Funeral practices and rites vary greatly among cultures and religions. However, funeral practices usually share some common elements—removing the deceased to a mortuary, preparing the remains, performing a ceremony that honors the deceased and addresses the spiritual needs of the family, and carrying out final disposition of the deceased. Funeral directors arrange and direct these tasks for grieving families, taking great pride in their ability to provide comfort to family and friends of the deceased and in providing appropriate services.
Funeral directors, also called morticians and undertakers, arrange the details and handle the logistics of funerals, taking into account the wishes of the deceased and family members. Together with the family, funeral directors establish the location, dates, and times of wakes, memorial services, and burials. They arrange for a hearse to carry the body to the funeral home or mortuary.
Funeral directors prepare obituary notices and have them placed in newspapers, arrange for pallbearers and clergy, schedule the opening and closing of a grave with a representative of the cemetery, decorate and prepare the sites of all services, and provide transportation for the deceased, mourners, and flowers between sites. They also direct preparation and shipment of bodies for out-of-State burial.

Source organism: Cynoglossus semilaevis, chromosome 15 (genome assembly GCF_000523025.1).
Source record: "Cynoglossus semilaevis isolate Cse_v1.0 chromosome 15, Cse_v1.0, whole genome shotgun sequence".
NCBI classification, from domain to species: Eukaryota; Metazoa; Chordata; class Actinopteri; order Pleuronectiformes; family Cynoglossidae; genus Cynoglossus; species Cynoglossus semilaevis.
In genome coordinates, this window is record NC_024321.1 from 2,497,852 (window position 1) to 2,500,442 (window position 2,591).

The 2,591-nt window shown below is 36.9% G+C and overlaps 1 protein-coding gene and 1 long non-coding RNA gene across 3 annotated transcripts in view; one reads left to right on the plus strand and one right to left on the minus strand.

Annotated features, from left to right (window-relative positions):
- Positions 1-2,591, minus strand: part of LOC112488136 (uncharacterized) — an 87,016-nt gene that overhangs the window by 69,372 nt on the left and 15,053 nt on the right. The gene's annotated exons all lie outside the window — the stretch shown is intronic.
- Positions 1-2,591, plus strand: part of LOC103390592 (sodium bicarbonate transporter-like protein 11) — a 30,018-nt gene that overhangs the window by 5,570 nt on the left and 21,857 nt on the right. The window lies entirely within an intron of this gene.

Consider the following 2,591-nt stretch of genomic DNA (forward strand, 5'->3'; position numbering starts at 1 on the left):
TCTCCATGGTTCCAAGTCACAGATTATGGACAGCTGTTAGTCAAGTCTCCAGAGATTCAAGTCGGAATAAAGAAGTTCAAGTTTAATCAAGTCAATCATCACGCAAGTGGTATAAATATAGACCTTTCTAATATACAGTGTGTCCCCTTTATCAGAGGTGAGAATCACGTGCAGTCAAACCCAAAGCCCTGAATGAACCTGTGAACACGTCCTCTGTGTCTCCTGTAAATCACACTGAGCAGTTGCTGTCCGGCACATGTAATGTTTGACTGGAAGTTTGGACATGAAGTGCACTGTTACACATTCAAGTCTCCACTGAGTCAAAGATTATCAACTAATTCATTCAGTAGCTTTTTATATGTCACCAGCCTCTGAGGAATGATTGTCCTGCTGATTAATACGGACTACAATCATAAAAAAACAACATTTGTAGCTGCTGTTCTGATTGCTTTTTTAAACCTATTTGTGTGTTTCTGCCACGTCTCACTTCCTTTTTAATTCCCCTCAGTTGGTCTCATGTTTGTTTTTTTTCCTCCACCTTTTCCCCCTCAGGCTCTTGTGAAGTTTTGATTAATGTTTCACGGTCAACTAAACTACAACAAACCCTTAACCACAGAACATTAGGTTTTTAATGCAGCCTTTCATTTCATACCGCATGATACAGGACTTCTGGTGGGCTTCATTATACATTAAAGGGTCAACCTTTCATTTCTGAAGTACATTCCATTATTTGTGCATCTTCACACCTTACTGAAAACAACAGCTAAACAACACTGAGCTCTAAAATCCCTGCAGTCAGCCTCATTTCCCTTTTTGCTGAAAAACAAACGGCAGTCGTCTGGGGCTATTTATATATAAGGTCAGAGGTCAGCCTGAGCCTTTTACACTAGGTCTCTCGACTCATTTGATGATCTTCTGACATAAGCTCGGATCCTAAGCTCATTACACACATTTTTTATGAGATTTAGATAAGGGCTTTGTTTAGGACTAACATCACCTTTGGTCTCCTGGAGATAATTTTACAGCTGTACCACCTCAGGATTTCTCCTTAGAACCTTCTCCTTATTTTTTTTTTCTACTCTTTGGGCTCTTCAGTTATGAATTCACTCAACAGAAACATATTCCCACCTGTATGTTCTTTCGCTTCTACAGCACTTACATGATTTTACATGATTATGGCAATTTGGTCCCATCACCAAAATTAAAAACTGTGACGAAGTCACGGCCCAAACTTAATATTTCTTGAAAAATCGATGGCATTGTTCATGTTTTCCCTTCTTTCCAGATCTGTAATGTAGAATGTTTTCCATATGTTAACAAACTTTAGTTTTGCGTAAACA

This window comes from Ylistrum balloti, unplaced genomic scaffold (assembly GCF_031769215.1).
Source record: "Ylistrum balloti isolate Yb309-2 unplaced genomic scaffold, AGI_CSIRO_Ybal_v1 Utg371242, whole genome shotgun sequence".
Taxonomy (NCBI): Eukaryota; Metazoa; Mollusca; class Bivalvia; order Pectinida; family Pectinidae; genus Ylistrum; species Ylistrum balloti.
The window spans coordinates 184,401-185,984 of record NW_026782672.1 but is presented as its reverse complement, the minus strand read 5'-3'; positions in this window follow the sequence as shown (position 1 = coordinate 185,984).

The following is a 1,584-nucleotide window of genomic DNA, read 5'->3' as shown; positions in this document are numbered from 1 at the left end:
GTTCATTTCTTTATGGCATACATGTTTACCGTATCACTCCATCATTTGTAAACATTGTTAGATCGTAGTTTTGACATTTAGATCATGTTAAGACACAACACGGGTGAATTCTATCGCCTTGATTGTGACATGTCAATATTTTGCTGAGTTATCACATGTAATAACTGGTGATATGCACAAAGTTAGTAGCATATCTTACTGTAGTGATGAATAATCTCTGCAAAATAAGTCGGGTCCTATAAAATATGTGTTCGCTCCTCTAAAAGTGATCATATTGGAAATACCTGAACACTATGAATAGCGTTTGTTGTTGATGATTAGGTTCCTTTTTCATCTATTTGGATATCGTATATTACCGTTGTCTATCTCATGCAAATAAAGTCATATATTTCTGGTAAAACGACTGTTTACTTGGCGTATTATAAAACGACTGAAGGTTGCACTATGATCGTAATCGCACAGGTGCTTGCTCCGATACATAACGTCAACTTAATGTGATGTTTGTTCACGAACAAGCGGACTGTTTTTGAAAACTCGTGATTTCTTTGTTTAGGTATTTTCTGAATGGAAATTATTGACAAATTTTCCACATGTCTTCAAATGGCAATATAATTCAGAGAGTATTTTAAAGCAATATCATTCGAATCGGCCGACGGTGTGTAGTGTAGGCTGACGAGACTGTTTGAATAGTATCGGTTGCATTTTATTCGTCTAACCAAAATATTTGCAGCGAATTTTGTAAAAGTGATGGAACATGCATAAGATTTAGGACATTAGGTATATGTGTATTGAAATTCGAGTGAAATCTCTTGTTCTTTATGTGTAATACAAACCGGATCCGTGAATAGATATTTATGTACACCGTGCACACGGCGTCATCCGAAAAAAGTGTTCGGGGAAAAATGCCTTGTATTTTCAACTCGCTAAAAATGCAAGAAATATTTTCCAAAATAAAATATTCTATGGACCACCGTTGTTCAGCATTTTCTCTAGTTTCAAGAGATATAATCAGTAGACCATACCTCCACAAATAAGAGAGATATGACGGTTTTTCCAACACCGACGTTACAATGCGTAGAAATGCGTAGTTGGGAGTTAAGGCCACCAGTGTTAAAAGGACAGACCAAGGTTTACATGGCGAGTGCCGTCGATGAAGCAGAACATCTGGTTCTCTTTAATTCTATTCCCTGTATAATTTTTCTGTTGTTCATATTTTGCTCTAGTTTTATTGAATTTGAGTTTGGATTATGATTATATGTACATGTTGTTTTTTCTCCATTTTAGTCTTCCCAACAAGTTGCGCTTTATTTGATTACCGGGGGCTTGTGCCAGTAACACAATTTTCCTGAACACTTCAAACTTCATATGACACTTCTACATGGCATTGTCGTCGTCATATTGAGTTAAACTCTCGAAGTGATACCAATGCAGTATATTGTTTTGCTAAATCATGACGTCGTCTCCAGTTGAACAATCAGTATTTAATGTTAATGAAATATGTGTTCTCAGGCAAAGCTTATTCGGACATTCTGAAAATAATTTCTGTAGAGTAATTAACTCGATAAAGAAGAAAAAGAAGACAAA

Most funeral directors also are trained, licensed, and practicing embalmers. Embalming is a sanitary, cosmetic, and preservative process through which the body is prepared for interment. If more than 24 hours elapse between death and interment, State laws usually require that the remains be refrigerated or embalmed.
Pay: around $60,000 annually
Citation: Bureau of Labor Statistics, U.S. Department of Labor, Occupational Outlook Handbook, 2008-09 Edition at http://www.bls.gov/oco/ocos011.htm
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